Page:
Meyers believes such a park could be a reality in as little as three to five years.
“I think that some of the essential elements are in place,” he said Meyers, citing the involvement by both the city and the chamber and expressed interest on the part of the University System of New Hampshire. “I think it’s going to have a steamroller effect.”
“We have an engineering program here, and we have high-tech courses,” said Lucille Jordan, president of the New Hampshire Community Technical College at Nashua. But whether the college would want to establish a presence in a research and technology park might depend on what plans the University System of New Hampshire might have in that regard. “Right now our students look to UMass-Lowell rather than UNH because of the proximity,” Jordan said.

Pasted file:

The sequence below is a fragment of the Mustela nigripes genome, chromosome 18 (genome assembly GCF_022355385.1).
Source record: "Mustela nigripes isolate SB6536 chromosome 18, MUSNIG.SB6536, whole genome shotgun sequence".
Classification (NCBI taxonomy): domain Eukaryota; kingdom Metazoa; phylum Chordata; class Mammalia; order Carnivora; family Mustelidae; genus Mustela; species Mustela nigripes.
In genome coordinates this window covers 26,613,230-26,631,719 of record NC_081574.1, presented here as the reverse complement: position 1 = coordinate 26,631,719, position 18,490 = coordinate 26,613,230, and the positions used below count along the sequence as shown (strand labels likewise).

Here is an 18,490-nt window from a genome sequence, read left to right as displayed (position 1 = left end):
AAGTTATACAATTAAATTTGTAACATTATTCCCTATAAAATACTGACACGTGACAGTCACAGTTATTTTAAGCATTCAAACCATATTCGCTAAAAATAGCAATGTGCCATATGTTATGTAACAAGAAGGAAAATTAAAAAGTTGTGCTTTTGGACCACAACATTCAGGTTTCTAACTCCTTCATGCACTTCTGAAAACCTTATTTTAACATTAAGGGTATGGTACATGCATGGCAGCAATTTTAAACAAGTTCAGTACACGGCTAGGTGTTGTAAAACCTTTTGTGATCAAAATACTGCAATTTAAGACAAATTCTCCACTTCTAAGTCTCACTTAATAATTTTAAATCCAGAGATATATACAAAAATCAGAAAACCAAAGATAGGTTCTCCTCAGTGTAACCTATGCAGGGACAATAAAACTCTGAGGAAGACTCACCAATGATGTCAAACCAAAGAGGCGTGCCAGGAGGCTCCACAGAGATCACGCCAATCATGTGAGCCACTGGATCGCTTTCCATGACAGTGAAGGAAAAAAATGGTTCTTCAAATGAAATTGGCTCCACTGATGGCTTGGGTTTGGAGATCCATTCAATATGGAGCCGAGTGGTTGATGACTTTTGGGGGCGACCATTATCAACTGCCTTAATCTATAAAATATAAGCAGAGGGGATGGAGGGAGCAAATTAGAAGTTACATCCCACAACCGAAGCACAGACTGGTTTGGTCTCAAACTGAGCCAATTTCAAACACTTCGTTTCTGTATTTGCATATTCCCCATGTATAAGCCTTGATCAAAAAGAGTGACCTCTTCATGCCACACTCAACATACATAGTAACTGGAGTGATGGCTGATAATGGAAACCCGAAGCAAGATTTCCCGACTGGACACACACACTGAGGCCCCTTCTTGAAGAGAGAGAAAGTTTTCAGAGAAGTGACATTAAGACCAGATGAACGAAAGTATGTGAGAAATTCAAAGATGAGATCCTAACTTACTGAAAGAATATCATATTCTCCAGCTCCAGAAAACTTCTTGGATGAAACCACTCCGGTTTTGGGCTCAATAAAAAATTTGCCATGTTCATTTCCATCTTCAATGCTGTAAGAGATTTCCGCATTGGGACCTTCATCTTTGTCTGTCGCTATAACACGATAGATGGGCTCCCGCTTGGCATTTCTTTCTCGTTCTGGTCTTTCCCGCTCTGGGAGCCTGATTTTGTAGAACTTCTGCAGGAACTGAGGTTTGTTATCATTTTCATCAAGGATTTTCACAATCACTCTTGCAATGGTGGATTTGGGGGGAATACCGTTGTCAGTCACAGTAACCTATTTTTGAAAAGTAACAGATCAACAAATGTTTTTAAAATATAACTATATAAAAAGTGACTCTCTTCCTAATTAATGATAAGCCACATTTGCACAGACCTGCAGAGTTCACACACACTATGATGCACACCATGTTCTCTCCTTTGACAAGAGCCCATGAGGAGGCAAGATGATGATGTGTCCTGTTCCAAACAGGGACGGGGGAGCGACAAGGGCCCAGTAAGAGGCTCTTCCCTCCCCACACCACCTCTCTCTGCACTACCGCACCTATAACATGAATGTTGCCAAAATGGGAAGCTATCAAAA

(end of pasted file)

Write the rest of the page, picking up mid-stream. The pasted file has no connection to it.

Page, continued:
Chancellor Stephen Reno, assistant chancellor Matthew Cookson and other officials of the University System of New Hampshire were among the participants in last month’s technology park summit in Nashua. But while USNH and Nashua community leaders have had discussions about meeting the educational needs in the area, being part of technology/research park would depend on a lot of still-unknown factors, said Cookson.
“Clearly establishing and housing any kind of engineering program would be very expensive,” he said. “We don’t know what kind of companies would be attracted there. We don’t know what kind of costs and benefits there would be, related to the educational needs. It’s horse and cart at this stage. We really just want to remain supportive and at the table right now.”
Room to grow
Williams said he hopes a feasibility study will at least begin to answer some of those questions. Such a study would likely cost in the range of $60,000 to $100,000, he estimated.